The fundamental question we should be asking is not just whether there should be homework, or what kind of homework there should be, or even how much homework a child should have, but, why are we giving people (at least 30 in the course of a child’s education) outside the home so much authority to dictate behaviors in your home.

Most parents support the schools and seek compliance with teachers’ expectations. But there is something  wrong when a parent lacks authority for decision-making in the home. So the first lesson in my "definitive parenting rule book," is to always know that you, as the parent, are the one who is in charge.


Dr. Kenneth Goldberg, is the author of The Homework Trap: How to Save the Sanity of Parents, Teachers, and Students, published by Wyndmoor Press.

Wednesday, October 24, 2012

The Blame Game

Here's an interesting article from The Washington Post, The Changing Blame Game in US Education.

I wrote the following comment:

Good article. I think that it is important that we not blame teachers. I also think it is important to not blame students or parents. I found particularly interesting your comments about the examples of successful schools that went against the grain and became the basis for saying it can be done, and mandating change as public policy. Undoubtedly, those good schools developed not because others made the schools be that way, but because there were visionary teachers and principals who made things happen in those schools. What I find strikingly absent from any discussion of high performing schools in at risk districts is the mention of homework. I think the principles that mandate against blaming teachers and trying to micromanage success apply to the home as well.  Teachers who do very well with high risk students accept what they cannot control, life outside the school, and make the school a vibrant, educational experience. This concept happens to be true for high performing schools as well. Those schools will invariably have some low performing students, students who do not seem to meet their potential, and in most cases, this is due to an over-valuing of homework, and an excessive desire to control what happens in the home.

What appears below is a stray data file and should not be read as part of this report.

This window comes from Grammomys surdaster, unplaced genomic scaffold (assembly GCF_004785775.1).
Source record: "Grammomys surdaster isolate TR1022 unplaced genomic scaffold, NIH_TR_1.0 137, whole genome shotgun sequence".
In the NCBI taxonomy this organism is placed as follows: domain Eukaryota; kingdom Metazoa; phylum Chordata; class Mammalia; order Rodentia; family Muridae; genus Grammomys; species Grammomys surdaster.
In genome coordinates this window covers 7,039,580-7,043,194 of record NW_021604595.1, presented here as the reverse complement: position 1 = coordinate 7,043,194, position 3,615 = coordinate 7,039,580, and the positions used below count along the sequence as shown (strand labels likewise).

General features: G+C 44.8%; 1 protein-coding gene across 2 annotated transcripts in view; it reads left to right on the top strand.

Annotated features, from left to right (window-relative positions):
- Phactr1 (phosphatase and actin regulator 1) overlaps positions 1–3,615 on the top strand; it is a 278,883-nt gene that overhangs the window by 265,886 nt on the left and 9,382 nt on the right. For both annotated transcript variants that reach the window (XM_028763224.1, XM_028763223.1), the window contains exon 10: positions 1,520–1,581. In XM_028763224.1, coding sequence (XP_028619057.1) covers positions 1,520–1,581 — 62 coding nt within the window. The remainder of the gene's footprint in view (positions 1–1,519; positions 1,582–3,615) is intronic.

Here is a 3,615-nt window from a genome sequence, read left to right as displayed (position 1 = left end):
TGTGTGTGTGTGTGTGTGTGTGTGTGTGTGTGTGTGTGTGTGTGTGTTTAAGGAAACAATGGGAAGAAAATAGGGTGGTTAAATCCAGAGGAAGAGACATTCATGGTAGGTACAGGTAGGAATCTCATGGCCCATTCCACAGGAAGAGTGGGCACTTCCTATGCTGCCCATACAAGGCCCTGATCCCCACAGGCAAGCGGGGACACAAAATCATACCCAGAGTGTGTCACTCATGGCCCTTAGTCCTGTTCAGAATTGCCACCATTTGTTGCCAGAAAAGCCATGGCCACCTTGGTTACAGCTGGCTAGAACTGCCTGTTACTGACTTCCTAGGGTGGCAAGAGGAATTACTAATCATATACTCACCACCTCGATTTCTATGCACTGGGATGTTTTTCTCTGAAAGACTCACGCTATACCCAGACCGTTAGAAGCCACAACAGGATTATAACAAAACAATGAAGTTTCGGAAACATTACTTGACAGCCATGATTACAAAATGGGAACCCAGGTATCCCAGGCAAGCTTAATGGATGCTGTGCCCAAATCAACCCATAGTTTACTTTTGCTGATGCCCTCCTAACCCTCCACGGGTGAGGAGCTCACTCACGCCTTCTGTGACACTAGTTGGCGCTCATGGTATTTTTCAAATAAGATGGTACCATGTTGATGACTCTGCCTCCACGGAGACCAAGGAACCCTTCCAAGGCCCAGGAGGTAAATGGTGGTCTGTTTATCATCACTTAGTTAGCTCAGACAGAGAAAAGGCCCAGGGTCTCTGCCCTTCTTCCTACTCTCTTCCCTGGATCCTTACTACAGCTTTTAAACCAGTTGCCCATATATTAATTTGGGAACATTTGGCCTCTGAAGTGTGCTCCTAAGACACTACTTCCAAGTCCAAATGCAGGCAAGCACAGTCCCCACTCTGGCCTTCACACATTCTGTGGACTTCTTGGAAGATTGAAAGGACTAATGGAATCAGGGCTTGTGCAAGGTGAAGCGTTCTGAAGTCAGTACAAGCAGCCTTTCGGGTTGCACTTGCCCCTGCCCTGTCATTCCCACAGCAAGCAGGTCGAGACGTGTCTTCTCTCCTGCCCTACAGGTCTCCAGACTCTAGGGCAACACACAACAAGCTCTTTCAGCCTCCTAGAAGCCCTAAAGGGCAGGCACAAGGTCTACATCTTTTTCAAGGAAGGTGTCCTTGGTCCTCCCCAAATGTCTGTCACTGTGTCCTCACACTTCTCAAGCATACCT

Dr. Kenneth Goldberg, is the author of The Homework Trap: How to Save the Sanity of Parents, Teachers, and Students, published by Wyndmoor Press.

Tuesday, October 23, 2012

Research on Homework

A follower of my blog sent me a link to this 2003 article, How School Troubles Come Home: The Impactof Homework on Families of Struggling Learners. I haven’t seen this article before and don’t recall seeing this author referenced in books I’ve read on homework, but I think Professor Dudley-Marling is making some important contributions to the field of homework research. Professor Dudley-Marling is an academic and the article will not seem like light reading, but I want to emphasize what I find most important about the article.

We know that the research on homework gives it light to no support as an educational tool, but Professor Dudley-Marling highlights that the research tends to evaluate whether it has positive effects, not to analyze its benefits to costs. This reminds me of recent research on PSA testing where urologists have and continue to advocate routine testing because they can point to studies showing that this practice reduces the rates of prostate cancer. This is a fact that cannot be disputed. Yet, a health care panel has recently recommended against this routine testing, not because it does not keep some people from dying from cancer, but because an overall analysis shows there is significant harm caused by this practice.